When FAA Examiner Peyton Enloe presented me my pilot’s license on a sunny July 4th day many years ago, he gave me more than a license to fly. He gave me a unique opportunity to make a difference. One of my bucket list items had always been to fly for a nonprofit organization. It was at AOPA’s Camarillo fly-in that my wife and I learned about Pilots N Paws, a wonderful non-profit organization that engages in the valuable service of rescuing, transporting and adopting animals in need.
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Right before Christmas, I saw the following cry for help: “Small Terrier Pup Needs Ride from Shelter to Rescue ASAP!” Heidi and I were available, and our Cessna Cardinal was eager for a cause greater than a $100 hamburger. So we committed to saving this little eight-pound pup named Carson. The logistics began—coordinating the pickup of Carson, the drop off of Carson, and the route through Los Angeles’ bustling airspace, and ensuring the Cardinal was fueled and operational. Southern California was experiencing raging fires, and temporary flight restrictions were popping up, complicating our rescue effort.
We met Carol and her daughter Aolani at our hangar. This lovely mother and daughter team spent family time volunteering at the animal rescue to help “fur babies.” They entrusted the care of little Carson to Heidi and me. We read his paperwork and learned his story. This was his last chance at a home. He could’ve had a chip on his shoulder, but he was sweet and friendly. He had never flown in an airplane before, and he was scared. But our chocolate Labrador, Piper, jumped in the airplane and showed him that it was going to be a fun adventure.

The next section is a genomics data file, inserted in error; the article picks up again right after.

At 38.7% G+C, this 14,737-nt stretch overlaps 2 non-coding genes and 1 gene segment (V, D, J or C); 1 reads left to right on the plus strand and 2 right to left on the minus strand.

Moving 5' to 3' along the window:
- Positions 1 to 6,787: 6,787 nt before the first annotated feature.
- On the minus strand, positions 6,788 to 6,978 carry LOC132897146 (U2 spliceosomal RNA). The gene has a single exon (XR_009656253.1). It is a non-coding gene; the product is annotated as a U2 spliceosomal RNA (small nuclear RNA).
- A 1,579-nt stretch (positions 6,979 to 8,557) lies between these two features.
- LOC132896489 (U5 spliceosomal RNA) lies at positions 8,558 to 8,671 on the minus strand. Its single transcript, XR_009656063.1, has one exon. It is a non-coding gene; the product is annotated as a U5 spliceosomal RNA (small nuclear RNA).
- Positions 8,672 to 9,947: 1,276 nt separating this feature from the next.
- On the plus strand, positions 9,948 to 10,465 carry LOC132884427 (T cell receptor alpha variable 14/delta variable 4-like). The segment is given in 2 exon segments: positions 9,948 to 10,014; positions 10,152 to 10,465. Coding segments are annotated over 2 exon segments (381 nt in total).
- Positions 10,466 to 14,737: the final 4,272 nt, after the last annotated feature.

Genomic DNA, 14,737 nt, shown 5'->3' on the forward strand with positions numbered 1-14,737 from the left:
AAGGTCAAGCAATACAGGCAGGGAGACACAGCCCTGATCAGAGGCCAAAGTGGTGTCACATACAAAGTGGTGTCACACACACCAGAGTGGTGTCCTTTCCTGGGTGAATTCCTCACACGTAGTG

Once we settled into the airplane, I tried to start the engine, but the prop lazily turned only a few times. With the wildfire smoke, the temporary flight restrictions and now this, I started doubting our prospects for success. I exited the plane and manually rotated the prop a few times before climbing back in our Cardinal. Three times was a charm! The Cardinal woke up and started charging the battery. We departed the Palm Springs area and flew west through the mountain pass. ATC no longer called us Cardinal 753. That day we were on a special mission. They called us Compassion 753. Heidi helped with pet care, and she input radio frequencies and squawk codes while I navigated and talked to ATC. Piper helped by being a good canine ambassador.
Carson was in great spirits when we landed in Van Nuys. He was wagging his tail as I transferred him to Tim, the husband of another animal shelter volunteer. Tim said the little guy was going to a home up north, and this leg of the trip was an important piece in getting Carson to his furever home. We said goodbye to Carson, and then Heidi and I took a break outside the FBO. We tossed the ball with Piper and thought of how much joy our dog had brought to our lives. Carson had been rescued, and he would have that same opportunity to bring joy to another family.
A Pilots N Paws Freedom Flight might seem like a simple trip from point A to point B, but I was reminded how many links in the chain make such missions successful. From the Cessna engineers who designed my Cardinal, to my flight instructors who taught me, to the volunteers who rescue and adopt animals, to the air traffic controllers, the FBO staff and the taxpayers who fund public airports. I’m proud to be a pilot, and I’d like to think that at least on this day, I was the person my dog thinks I am.
Tucker’s first novel, “The Reawakening of Mage Axum,” follows two journalists whose aviation adventures, politics, and love span two continents and half a century of America’s defining moments. For more flying stories, please visit www.tuckeraxum.com.